When a loved one dies, Florida law provides two different ways to settle the remaining estate: a process called Probate, for those who die with a Will or with no final documents at all, and a process known as Trust Administration, for those who have assets held in a Trust.
When the creator of the Trust, known as the “grantor,” passes away, the person who will oversee the Trust, known as the successor Trustee, has several fiduciary duties that must be addressed. One of these is filing a Notice of Trust with the proper Florida court.
A Notice of Trust is essentially a notification to the court. It advises them of the death of the grantor and details basic information regarding the Trust, such as the name of the grantor and his/her date of death, contact information for the successor Trustee and the name of the Trust in question. There is also some legal language that should be included to comply with certain Florida statutes.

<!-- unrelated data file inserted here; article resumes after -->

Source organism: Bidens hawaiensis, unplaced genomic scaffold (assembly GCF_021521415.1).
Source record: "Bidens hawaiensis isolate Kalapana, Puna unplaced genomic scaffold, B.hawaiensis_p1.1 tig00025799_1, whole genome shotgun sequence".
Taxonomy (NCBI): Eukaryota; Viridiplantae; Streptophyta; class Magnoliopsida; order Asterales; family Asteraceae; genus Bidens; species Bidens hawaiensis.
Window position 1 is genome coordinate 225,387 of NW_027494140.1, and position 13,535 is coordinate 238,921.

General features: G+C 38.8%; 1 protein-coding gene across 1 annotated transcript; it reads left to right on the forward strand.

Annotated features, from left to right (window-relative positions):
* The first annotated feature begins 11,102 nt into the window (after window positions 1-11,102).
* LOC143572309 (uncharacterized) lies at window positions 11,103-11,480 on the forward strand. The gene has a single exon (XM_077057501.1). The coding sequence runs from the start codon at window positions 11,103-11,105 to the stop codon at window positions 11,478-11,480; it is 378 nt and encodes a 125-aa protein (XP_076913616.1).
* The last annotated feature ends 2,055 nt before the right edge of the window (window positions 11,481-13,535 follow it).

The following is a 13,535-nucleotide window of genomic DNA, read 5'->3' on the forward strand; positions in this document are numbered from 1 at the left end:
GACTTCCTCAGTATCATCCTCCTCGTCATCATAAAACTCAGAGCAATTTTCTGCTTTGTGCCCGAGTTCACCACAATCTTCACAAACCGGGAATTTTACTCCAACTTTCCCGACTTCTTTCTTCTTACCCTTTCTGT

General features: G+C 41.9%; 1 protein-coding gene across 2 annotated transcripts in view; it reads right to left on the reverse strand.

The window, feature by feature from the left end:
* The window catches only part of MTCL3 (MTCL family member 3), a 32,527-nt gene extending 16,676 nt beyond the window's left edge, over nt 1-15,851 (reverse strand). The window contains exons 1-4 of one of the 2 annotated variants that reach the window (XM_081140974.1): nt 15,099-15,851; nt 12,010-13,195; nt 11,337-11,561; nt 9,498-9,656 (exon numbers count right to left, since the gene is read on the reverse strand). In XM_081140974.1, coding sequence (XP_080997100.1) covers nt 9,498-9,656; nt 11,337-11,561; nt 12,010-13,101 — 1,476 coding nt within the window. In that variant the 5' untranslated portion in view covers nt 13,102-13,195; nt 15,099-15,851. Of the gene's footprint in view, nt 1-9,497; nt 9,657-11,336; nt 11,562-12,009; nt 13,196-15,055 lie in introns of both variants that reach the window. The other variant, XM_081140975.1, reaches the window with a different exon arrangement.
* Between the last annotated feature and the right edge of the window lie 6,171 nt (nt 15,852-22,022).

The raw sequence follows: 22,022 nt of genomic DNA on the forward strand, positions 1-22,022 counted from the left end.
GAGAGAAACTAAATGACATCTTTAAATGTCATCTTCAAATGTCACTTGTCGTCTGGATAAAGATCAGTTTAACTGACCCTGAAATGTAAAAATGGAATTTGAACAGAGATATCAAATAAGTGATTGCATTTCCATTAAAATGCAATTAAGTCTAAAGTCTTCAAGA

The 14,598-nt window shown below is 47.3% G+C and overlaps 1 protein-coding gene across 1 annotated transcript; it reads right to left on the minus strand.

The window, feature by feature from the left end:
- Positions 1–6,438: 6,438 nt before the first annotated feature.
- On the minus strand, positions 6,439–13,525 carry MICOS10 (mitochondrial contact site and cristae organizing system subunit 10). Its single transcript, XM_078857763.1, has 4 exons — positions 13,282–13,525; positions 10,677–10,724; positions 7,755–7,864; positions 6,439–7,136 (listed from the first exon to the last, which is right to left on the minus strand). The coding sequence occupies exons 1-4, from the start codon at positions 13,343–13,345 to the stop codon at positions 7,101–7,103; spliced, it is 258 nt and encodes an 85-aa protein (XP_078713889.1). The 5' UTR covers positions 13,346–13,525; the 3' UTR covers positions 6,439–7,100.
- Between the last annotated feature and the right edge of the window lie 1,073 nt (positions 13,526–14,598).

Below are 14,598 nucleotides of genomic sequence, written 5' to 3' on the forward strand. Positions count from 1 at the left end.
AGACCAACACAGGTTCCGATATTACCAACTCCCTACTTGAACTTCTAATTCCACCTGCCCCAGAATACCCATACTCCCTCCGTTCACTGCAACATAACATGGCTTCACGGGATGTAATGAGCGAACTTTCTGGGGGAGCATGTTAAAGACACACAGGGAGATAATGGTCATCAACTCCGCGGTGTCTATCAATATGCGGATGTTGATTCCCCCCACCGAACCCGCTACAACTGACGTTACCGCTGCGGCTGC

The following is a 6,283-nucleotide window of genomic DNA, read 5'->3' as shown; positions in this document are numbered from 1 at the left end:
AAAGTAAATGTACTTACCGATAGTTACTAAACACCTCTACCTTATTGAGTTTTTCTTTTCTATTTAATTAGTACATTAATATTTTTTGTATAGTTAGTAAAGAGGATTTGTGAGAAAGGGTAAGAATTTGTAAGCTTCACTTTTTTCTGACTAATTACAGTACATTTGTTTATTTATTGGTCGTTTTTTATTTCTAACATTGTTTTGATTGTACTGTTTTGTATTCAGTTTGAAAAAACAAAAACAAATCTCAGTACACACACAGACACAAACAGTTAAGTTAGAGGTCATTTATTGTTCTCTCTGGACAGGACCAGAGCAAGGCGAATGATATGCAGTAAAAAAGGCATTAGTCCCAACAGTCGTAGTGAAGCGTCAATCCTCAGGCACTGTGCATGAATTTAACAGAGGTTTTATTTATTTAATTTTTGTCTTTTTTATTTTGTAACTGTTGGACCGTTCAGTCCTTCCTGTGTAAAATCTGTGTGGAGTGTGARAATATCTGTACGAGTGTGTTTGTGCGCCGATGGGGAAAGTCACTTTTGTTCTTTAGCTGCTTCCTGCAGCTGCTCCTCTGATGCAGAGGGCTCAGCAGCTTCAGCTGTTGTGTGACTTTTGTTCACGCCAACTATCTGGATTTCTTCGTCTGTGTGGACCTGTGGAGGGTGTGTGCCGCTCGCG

The Notice of Trust does not reveal details about the estate or the assets it holds.
The Notice should be filed in the county where the grantor resided and once received, the Clerk of the Court will file (record) the Notice. If there is a probate proceeding also in process, a copy of the Notice will be sent to the designated representative as well.
Filing a Notice of Trust isn’t overly complicated, but it does need to comply with certain statutory requirements. In addition, there are other fiduciary responsibilities that must also be met, so it is important for the successor Trustee to know exactly what to do.
That’s where we can help!
Spiegel Law, PLLC can walk you through the Trust Administration process and help ensure you comply with all Florida statutes and regulations. Our Trust Attorney has the experience you need to feel confident about managing a Trust. Call us today for a free consultation!